The artistic producer who sells his freedom to the moneyed public may incur the heaviest of human costs, the degradation of his highest quality. The temptation to incur these moral and intellectual damages is great in any nation where the dominant standard of personal success is money income and expenditure. But perhaps there is a false simplicity in the romantic view of artistic genius, which assumes that the artist and his work are necessarily degraded by inducements to work for a public, instead of working for himself alone. It may, indeed, be held that an artist who is so self-centred as to have no conscious consideration of the artistic needs and capabilities of his fellow-men, is so essentially inhuman as to be incapable of great work. The use of an art-gift for communion with others, involving some measure of conscious social direction, seems involved in the humanity of the artist. Even when that direction takes the shape of market-prices, it does not necessarily incur the violent censure bestowed by romantic persons. When a sound public taste operates, this direction may be justified. The nature, again, of many creative minds seems to require the application of an external stimulus to break down a certain barrier of sterile self-absorption or of diffidence, which would rob humanity of many of the fruits of genius. At any rate it need not be assumed that working for a public, or even for a market, is essentially injurious. Where the taste which operates through the demand is definitely base, and where the practice and the consciousness of having sold one's soul for money are plainly realised, no doubt can exist. But where public sympathy and appreciation, even exercised through the market, induce the artist to subordinate some of his private tastes and proclivities to the performance of work which, though of secondary interest to himself, has a sound social value, the pressure of demand may produce a larger body of real wealth at no real human cost to the producer. Very different, of course, are the instances urged with so much passionate insistence by Ruskin, where depraved public tastes, springing directly from luxury and idleness, debauch the natural talents of artists, and poison the very founts of the creative power of a nation. Corruptio optimi pessima. The production of base forms of art, in painting, music, the drama, literature, the plastic arts, must necessarily entail the highest human costs, the largest loss of human welfare, individual and social. For such an artist poisons not only his own soul but the social soul, adulterating the food designed to nourish the highest faculties of man.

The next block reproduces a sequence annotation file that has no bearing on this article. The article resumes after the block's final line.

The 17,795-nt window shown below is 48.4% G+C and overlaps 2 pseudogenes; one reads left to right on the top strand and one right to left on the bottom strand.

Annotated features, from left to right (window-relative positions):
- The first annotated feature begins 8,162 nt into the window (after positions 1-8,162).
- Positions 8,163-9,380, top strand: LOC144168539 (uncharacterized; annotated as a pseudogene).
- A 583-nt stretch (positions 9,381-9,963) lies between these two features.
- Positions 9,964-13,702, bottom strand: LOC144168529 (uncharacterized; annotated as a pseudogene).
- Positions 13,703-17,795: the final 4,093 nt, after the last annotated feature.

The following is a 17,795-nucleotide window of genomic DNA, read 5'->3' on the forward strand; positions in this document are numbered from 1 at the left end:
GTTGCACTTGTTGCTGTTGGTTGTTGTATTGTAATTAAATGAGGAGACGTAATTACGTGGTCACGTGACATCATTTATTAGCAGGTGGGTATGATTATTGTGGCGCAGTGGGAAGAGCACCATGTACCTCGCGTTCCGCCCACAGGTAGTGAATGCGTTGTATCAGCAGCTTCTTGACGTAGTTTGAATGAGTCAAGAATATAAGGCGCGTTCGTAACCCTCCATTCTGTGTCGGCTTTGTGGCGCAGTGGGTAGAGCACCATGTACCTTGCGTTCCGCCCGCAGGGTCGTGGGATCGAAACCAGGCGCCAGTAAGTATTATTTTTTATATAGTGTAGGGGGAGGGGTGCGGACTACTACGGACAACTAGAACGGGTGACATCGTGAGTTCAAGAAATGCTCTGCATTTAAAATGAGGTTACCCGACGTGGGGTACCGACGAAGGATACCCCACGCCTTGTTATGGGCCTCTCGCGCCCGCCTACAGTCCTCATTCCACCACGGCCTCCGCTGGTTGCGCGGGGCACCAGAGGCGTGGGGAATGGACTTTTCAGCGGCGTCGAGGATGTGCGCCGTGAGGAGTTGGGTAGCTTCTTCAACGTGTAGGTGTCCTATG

There is, however, a sense in which it is true that every pressure of social direction or demand upon the artist impairs the creative character of his work. For such social demand rests upon a similarity of taste among the members of a public, and its satisfaction requires the artist to repeat himself. An artist, endowed by the State or some other body, might express himself in unique masterpieces, as was the case with the great artists of antiquity or of the Renaissance who were fortunate in their private or public patrons. But art, supported by numerous private purchasers, whose social standards mould their tastes to tolerably close conformity, must stoop to qualify creation by much imitative repetition. This often involves a large human cost, imposing an injurious specialisation, mannerisms or mechanical routine. This is particularly true of arts where a refractory material gives great importance to technique, and where the practice of this technique necessarily restricts the spontaneity of execution.